IBM may have corked the wails of antitrust outrage coming from the diminutive mainframe vendor Platform Solutions (PSI) by purchasing the upstart, but the European regulator genie has already slipped out the bottle.
The rival firm's legal fight in both the US and Europe over Big Blue's mainframe monopoly came to an abrupt close yesterday when it accepted an undisclosed sum of money to sell out to its massive adversary. As part of the acquisition, PSI dropped all antitrust complaints. IBM was equally obliged to toss away a copyright infringement lawsuit against PSI for doing business selling servers that run IBM mainframe software on non-IBM hardware.
The European Commission, however, doesn't share the let-bygones-be- bygones attitude on the matter.
"PSI withdrew their complaint yesterday morning, but the Commission is continuing to look at competition in the market concerned," said an EC spokeswoman to El Reg.
The look shouldn't take long. The only mainframe firm of note left standing is T3 Technologies. And the firm announced Tuesday — a day ahead of when the acquisition of PSI was announced — that it plans to lodge a formal antitrust complaint with the EC for good measure. It's safe to assume T3's preemptive action comes from its close relationship with PSI rather than foresight. As El Reg has noted, PSI is friendly enough to write press releases for T3.
IBM spokesman Fred McNeese said the company has no comment regarding the continued EC scrutiny and T3's threat of filing a new complaint.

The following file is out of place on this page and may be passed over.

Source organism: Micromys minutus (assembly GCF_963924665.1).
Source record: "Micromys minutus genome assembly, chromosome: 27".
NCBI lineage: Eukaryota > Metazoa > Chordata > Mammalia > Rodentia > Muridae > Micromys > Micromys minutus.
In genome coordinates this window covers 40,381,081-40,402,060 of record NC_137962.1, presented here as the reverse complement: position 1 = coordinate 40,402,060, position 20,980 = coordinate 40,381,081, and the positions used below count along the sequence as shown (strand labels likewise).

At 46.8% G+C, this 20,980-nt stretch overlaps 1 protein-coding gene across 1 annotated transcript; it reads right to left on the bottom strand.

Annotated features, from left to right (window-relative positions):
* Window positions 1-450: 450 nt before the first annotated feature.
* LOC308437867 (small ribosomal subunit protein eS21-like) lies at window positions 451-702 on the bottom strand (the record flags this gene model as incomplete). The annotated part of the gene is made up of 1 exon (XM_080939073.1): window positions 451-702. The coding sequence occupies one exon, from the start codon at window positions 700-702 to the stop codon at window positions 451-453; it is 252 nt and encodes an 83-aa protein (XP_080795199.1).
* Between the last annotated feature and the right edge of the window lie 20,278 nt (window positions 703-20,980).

Big metal fallout
So does the purchase of PSI — a mere blip on the radar when compared with the mainframe armada that is IBM — really make a difference?
"This is a black hole acquisition," said Computer & Communications Industry Association president Ed Black in a statement. "It sucks the life out of the market and destroys the matter. It is transforming a market with latent potential for competition and innovation into a sector with little prospects for anything but complete domination of IBM."
Mainframe analyst Phile Payne disagrees on the significance of PSI as true competition to Big Blue.
"Simply (and it's VERY simple), the PSI business model didn't fly. Not viable. Irritation value only. The company could never have made a profit — there simply isn't enough margin in the (scarce) mainframe deals," he said.
The best solution would have been for PSI to be acquired by Hewlett-Packard, according to Payne. That was in fact a possibility for PSI, but when IBM first filed its patent infringement lawsuit against the company, HP turned tail and scooted from the bargaining table.
Meanwhile, IBM says snatching up one of its last mainframe competitors shouldn't raise antitrust red flags because there are alternatives to big metal.
"We believe there is plenty of competition to the mainframe in various other platforms," said McNeese.
In other words, voyage elsewhere mainframe vendor hopefuls. Here be dragons. ®